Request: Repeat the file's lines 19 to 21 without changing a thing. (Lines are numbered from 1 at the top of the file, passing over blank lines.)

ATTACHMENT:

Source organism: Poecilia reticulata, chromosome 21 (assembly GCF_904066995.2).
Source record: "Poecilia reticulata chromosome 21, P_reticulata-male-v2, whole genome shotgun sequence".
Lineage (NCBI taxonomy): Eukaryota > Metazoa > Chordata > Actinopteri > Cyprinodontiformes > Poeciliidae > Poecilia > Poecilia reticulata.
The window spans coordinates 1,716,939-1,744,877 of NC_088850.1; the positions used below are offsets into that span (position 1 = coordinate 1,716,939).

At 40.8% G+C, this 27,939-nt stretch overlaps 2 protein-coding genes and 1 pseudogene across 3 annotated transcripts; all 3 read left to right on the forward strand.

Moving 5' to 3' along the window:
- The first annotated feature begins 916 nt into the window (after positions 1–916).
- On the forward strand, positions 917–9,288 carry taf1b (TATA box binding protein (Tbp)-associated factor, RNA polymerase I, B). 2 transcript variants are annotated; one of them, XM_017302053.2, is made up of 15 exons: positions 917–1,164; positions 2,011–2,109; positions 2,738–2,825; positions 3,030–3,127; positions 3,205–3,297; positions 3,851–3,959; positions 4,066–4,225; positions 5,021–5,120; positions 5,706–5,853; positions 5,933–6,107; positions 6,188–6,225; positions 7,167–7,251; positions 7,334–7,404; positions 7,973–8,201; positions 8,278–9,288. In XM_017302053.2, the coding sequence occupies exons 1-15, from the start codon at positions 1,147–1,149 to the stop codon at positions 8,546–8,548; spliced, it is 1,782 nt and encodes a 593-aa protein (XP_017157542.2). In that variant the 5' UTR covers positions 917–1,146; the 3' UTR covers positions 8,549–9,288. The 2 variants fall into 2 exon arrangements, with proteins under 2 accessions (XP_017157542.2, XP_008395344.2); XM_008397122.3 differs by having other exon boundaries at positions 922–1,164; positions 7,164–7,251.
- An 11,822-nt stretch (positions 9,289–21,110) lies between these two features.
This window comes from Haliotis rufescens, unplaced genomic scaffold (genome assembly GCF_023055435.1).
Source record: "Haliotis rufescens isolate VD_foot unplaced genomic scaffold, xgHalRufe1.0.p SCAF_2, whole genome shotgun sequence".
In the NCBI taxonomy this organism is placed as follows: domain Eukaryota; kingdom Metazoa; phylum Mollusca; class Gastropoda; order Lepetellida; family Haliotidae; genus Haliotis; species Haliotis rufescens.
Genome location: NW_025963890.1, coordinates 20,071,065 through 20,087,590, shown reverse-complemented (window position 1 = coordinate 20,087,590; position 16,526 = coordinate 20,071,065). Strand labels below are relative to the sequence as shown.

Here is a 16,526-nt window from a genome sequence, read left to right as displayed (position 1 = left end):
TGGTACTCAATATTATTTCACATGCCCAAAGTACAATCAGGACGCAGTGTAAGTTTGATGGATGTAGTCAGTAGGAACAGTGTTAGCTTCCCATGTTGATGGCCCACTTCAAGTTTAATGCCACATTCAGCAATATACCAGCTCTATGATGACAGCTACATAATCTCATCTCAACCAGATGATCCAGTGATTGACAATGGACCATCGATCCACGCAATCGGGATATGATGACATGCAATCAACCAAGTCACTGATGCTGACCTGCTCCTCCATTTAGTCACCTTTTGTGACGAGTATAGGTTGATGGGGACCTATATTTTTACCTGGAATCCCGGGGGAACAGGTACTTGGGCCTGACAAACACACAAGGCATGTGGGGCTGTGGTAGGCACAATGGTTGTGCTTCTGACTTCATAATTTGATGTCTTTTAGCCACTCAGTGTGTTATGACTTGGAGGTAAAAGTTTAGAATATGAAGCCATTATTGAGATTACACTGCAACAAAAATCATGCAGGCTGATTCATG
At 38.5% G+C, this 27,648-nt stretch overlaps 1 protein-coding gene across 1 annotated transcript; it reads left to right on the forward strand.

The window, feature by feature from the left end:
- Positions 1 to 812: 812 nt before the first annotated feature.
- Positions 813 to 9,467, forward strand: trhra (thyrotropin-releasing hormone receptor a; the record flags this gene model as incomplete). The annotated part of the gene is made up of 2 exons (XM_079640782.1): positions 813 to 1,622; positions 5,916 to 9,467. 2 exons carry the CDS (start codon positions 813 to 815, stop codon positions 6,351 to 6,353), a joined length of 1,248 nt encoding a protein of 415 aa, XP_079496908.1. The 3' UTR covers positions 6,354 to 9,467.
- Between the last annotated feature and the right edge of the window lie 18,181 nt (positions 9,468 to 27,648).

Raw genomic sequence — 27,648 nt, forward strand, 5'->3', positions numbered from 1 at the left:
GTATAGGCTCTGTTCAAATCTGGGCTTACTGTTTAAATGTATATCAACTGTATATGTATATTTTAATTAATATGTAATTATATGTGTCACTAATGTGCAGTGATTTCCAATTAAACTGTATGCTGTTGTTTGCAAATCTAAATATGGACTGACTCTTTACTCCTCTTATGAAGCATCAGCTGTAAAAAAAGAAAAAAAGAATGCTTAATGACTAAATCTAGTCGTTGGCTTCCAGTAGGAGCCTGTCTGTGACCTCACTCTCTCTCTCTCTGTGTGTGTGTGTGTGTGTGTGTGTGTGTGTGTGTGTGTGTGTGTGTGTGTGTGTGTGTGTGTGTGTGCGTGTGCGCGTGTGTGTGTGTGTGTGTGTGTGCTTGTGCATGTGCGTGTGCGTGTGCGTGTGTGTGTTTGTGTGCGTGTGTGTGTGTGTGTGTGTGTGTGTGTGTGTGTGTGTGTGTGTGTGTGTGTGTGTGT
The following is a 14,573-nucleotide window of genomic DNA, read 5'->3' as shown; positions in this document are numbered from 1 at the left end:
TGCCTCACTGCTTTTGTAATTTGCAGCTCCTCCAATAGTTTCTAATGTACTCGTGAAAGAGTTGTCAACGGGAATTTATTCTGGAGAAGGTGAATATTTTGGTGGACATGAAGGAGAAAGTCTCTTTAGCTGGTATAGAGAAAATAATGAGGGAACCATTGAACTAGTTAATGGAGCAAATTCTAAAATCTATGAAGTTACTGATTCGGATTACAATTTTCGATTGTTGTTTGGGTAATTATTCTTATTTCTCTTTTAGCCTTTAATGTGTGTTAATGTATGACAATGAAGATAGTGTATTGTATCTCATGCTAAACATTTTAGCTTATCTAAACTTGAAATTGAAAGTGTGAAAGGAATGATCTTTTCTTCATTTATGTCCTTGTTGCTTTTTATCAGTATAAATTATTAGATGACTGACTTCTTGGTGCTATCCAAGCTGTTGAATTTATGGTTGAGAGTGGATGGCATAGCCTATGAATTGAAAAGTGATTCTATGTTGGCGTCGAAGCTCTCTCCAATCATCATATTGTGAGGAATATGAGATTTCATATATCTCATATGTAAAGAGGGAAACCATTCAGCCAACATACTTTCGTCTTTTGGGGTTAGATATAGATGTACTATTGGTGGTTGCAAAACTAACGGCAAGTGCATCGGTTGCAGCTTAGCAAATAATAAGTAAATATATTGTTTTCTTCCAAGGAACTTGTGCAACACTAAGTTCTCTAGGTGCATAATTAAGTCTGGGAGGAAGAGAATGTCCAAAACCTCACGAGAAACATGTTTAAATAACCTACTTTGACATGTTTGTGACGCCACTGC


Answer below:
- Positions 813 to 9,467, forward strand: trhra (thyrotropin-releasing hormone receptor a; the record flags this gene model as incomplete). The annotated part of the gene is made up of 2 exons (XM_079640782.1): positions 813 to 1,622; positions 5,916 to 9,467. 2 exons carry the CDS (start codon positions 813 to 815, stop codon positions 6,351 to 6,353), a joined length of 1,248 nt encoding a protein of 415 aa, XP_079496908.1. The 3' UTR covers positions 6,354 to 9,467.
- Between the last annotated feature and the right edge of the window lie 18,181 nt (positions 9,468 to 27,648).

Raw genomic sequence — 27,648 nt, forward strand, 5'->3', positions numbered from 1 at the left: